Wednesday, May 29, 2019

How do we turn the Climate Emergency into useful Government action?

Schoolkids are striking for the climate. Extinction Rebellion stopped the flow of traffic in London for a week. Greens made huge gains in the recent Euro Elections. We have had success in getting many councils and cities to declare a Climate Emergency.

So what next? What action do we actually have to take in response to the Climate Emergency?

We can always do more as individuals to green our lifestyle, but if we stop there, we are letting Government off the hook. They hold the keys, they set the framework in which the economy operates, and Government needs to act.

Unfortunately Government thinking is dominated by neo-liberals who are instinctively averse to intervening in the market, but let's be positive, and assume that the pendulm has finished its rightward swing, and the time of the neo-liberals is nearly over.

So what should Government do?

First, let us look at where greenhouse gases are coming from.


Although the figure above is highly simplified, it gives a good idea of which sectors need to be tackled to bring greenhouse gases (GHGs) down. It deserves study. The three pie charts below expand the components of each of the slices in the main chart.

So these are the actions Government has to take in each sector:

Electrical power is the largest producer of GHGs. So:
  1. Stop wasting electricity. 1% is wasted in overheating the National Grid when it is in oversupply. This can be solved simply by switching on storage heaters and putting electric Vehicles on charge when the grid is in oversupply. This is easy to do, because frequency goes up when in oversupply, so a simple frequency detector can operate the charge switch
  2. Install more Renewable Energy (RE). The Tory Government has been hostile to RE in many ways. They need to end this hostility and stimulate RE.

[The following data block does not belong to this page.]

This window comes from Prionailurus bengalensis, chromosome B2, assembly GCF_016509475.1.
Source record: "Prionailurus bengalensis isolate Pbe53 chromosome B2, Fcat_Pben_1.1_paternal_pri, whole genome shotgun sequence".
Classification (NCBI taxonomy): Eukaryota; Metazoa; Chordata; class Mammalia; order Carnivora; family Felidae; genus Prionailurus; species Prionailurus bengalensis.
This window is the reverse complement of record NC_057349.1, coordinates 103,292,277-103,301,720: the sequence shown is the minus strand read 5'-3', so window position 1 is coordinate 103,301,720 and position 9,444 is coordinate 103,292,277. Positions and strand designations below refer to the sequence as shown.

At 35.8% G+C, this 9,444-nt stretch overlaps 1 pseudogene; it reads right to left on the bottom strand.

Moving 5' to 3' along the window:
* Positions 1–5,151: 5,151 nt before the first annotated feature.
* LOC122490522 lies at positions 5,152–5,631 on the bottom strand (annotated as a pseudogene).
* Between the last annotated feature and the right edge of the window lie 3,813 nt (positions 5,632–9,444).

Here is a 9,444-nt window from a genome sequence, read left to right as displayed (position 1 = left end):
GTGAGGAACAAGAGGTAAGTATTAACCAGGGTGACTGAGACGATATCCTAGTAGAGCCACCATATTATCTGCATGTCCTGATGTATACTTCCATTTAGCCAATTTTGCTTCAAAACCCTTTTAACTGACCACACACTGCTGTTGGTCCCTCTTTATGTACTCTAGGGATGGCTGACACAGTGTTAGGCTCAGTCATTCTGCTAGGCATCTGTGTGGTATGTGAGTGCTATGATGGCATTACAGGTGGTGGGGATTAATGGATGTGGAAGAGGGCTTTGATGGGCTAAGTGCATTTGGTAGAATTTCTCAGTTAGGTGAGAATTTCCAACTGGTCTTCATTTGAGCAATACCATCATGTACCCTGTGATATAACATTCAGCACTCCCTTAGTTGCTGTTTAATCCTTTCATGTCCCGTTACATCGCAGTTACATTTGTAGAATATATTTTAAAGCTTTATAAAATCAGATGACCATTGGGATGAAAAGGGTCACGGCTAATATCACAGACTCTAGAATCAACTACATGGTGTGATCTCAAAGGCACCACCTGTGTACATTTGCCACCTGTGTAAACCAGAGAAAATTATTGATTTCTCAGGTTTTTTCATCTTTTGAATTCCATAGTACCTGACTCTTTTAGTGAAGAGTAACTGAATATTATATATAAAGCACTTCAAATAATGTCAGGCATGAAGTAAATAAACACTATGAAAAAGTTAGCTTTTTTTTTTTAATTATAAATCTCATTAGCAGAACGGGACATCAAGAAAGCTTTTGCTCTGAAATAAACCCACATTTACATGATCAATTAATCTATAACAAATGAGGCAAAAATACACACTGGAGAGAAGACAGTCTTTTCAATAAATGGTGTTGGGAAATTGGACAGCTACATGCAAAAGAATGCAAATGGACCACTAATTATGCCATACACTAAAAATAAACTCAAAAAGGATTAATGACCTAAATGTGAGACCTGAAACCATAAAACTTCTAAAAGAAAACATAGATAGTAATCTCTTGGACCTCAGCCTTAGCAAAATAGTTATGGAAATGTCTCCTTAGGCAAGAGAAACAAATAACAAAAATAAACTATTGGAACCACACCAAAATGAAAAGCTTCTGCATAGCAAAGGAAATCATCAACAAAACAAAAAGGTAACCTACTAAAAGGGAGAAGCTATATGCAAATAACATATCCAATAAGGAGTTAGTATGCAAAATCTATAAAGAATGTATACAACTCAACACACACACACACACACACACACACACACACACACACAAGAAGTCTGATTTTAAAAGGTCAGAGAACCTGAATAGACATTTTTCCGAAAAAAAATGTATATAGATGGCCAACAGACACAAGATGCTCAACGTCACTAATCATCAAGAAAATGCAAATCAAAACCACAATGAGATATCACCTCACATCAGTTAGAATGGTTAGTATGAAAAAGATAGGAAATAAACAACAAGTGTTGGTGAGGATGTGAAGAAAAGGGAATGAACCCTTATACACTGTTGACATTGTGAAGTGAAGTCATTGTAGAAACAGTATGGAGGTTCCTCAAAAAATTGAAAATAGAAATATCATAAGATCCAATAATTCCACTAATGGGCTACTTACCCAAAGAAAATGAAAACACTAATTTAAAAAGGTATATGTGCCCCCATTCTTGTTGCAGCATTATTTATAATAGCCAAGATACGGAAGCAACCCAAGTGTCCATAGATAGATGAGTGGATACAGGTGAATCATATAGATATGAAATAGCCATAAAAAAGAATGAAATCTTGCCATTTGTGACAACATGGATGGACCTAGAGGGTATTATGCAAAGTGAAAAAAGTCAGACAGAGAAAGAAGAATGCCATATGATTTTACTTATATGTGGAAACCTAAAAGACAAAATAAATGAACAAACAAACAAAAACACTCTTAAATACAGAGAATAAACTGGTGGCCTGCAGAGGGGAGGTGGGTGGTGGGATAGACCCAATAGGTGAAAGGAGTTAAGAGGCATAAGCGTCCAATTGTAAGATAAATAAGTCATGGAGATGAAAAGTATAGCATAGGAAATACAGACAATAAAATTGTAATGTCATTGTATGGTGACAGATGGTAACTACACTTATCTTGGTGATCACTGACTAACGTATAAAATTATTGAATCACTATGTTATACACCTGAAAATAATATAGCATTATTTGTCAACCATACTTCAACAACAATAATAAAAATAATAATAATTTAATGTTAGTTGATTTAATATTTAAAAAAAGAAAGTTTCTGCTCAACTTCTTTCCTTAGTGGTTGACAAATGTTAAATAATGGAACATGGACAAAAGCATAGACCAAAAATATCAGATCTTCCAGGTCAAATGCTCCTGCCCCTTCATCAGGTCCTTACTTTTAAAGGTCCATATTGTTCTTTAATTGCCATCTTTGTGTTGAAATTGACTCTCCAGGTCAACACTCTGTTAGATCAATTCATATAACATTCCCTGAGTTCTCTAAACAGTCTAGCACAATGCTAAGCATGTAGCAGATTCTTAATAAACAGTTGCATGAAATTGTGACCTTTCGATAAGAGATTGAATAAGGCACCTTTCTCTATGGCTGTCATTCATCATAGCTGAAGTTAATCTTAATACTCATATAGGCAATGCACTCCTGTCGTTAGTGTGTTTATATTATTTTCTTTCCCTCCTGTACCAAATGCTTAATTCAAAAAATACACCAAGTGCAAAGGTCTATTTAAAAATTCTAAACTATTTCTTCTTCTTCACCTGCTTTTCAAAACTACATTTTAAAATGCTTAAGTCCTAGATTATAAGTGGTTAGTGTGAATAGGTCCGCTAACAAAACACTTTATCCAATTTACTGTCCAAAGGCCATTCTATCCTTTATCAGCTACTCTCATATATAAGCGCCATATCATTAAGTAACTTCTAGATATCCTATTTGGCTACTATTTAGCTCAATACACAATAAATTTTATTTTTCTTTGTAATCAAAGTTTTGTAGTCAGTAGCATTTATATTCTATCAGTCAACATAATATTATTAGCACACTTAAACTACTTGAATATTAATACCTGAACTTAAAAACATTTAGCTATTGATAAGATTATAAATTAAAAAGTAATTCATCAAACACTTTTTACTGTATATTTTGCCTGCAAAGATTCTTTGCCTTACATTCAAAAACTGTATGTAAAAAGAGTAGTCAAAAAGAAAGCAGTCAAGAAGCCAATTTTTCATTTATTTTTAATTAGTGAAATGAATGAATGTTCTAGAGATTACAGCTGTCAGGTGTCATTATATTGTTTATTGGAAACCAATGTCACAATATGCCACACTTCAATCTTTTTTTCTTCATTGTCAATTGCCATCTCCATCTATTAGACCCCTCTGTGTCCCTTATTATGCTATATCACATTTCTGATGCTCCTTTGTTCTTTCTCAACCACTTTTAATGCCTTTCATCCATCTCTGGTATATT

3. Stop subsidising fossil fuels. The Government gives about £3.6 Billion to fossil fuels per year. 
  4. Stop allowing fossil fuels to donate to political parties. The Tory Party received about £400,000 from fossil fuels before a recent election.
  5. Impose a Carbon Tax, and use some of the proceeds to boost the income of the poorest,  who suffer disproportionately from carbon taxes. It is true that there are better measures than carbon taxes such as Tradeable Energy Quotas, but the carbon tax can operate until people are familiar with the concept.
  6. Roll out the Green New Deal to save energy (see below).
  7. Other things that I have left out. I'm not a specialist, I am just setting out a few blindingly obvious basics from the top of my head in a way that people can understand.
Industry. Second largest:
  1. Energy conservation throughout industry.
  2. Stop wasting materials. Get a copy of Bills of Health and look up refrigerators in the chapter on waste - basically a refrigerator company was ordering door seals that were 10" too long. When they ordered the right length they saved thousands of pounds a year.
  3. Stop making and marketing trash (which is a waste of energy and materials) and start making durable and repairable goods.
  1. Re-nationalise the train and bus services
  2. Facilitate coach travel, which is very fuel efficient
  3. Make public transport cheaper than the petrol costs of private motor cars
  4. Survey usage, and send minibuses instead of buses at the end of the day when there are only a few people using the buses
  5. Facilitate cycling and walking. We get a healthier population as a result
  6. Slow down the speed of ocean going vessels. A typical ship doing 20 knots will consume 60 tonnes of fuel a day.   At 17.5 knots its consumption will drop to 50 tonnes a day.
  7. Kite or sail assistance can make ships more energy efficient.
  8. Air travel costs must reflect the true environmental costs - not just on the effects of the fossil fuels, but also the effects on the NHS of illnesses caused by air travel.
  9. Let homes be built nearer to places of work
Land use and biomass burning
  1. Stop burning biomass as waste, and instead use it as a source of fuel.